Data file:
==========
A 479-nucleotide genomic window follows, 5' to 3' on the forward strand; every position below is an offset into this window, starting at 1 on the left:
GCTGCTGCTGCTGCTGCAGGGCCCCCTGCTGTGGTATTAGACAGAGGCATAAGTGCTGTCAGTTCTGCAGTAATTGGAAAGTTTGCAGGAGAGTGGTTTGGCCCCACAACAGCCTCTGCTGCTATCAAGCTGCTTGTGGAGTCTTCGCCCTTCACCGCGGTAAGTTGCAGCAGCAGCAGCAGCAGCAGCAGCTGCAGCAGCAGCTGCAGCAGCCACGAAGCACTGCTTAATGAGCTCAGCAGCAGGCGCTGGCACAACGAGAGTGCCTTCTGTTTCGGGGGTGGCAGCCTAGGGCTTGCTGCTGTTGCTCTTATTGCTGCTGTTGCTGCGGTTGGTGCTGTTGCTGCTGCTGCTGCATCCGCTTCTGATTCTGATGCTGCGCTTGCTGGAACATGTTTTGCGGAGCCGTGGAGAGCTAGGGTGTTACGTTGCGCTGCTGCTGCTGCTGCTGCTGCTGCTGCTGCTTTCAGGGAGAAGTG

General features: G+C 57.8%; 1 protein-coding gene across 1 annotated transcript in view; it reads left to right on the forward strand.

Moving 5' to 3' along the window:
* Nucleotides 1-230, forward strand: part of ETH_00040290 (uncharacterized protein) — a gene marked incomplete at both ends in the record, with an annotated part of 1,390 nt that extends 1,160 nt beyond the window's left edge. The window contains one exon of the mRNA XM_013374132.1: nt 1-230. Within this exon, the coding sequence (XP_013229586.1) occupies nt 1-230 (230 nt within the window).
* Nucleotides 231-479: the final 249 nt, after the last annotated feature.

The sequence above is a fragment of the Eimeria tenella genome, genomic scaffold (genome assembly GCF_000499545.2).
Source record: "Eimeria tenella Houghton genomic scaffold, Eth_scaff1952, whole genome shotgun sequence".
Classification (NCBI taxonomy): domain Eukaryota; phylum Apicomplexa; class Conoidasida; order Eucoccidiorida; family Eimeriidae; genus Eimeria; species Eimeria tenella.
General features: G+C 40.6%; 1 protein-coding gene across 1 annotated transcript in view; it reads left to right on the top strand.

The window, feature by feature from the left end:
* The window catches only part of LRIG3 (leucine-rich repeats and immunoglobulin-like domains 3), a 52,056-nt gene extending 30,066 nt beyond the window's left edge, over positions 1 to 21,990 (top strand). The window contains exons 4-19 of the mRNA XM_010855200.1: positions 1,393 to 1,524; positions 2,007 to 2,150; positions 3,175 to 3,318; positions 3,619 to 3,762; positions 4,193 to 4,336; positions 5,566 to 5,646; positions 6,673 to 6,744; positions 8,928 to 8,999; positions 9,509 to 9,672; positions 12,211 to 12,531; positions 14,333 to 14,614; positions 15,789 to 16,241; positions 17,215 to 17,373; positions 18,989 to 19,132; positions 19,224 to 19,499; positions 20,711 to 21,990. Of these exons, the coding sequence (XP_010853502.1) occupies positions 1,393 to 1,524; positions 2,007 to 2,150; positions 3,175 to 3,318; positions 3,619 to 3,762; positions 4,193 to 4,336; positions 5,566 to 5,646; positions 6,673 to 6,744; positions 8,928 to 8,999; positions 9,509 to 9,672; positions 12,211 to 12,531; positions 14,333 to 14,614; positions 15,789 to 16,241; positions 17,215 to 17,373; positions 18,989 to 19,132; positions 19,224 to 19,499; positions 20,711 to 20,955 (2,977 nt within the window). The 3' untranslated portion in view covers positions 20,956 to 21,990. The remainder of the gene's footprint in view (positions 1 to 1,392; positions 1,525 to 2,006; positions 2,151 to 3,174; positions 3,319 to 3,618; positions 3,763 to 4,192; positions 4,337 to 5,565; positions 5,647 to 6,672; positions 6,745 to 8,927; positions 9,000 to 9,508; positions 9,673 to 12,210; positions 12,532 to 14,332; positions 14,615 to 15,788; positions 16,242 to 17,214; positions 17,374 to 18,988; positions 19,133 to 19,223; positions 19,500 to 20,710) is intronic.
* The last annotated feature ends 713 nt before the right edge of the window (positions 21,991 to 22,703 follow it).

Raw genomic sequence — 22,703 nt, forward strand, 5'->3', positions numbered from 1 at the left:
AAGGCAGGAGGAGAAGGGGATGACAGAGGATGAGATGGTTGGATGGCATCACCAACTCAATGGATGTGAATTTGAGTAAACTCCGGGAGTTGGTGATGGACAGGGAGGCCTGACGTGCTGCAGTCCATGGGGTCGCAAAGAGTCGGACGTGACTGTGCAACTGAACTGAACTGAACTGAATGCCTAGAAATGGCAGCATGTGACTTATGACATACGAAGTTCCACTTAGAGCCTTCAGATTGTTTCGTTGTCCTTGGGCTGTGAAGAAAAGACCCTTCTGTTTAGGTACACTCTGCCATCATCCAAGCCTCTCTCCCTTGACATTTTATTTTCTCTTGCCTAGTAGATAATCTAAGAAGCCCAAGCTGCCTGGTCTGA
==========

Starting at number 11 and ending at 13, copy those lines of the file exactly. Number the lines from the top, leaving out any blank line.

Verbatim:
The window, feature by feature from the left end:
* The window catches only part of LRIG3 (leucine-rich repeats and immunoglobulin-like domains 3), a 52,056-nt gene extending 30,066 nt beyond the window's left edge, over positions 1 to 21,990 (top strand). The window contains exons 4-19 of the mRNA XM_010855200.1: positions 1,393 to 1,524; positions 2,007 to 2,150; positions 3,175 to 3,318; positions 3,619 to 3,762; positions 4,193 to 4,336; positions 5,566 to 5,646; positions 6,673 to 6,744; positions 8,928 to 8,999; positions 9,509 to 9,672; positions 12,211 to 12,531; positions 14,333 to 14,614; positions 15,789 to 16,241; positions 17,215 to 17,373; positions 18,989 to 19,132; positions 19,224 to 19,499; positions 20,711 to 21,990. Of these exons, the coding sequence (XP_010853502.1) occupies positions 1,393 to 1,524; positions 2,007 to 2,150; positions 3,175 to 3,318; positions 3,619 to 3,762; positions 4,193 to 4,336; positions 5,566 to 5,646; positions 6,673 to 6,744; positions 8,928 to 8,999; positions 9,509 to 9,672; positions 12,211 to 12,531; positions 14,333 to 14,614; positions 15,789 to 16,241; positions 17,215 to 17,373; positions 18,989 to 19,132; positions 19,224 to 19,499; positions 20,711 to 20,955 (2,977 nt within the window). The 3' untranslated portion in view covers positions 20,956 to 21,990. The remainder of the gene's footprint in view (positions 1 to 1,392; positions 1,525 to 2,006; positions 2,151 to 3,174; positions 3,319 to 3,618; positions 3,763 to 4,192; positions 4,337 to 5,565; positions 5,647 to 6,672; positions 6,745 to 8,927; positions 9,000 to 9,508; positions 9,673 to 12,210; positions 12,532 to 14,332; positions 14,615 to 15,788; positions 16,242 to 17,214; positions 17,374 to 18,988; positions 19,133 to 19,223; positions 19,500 to 20,710) is intronic.
* The last annotated feature ends 713 nt before the right edge of the window (positions 21,991 to 22,703 follow it).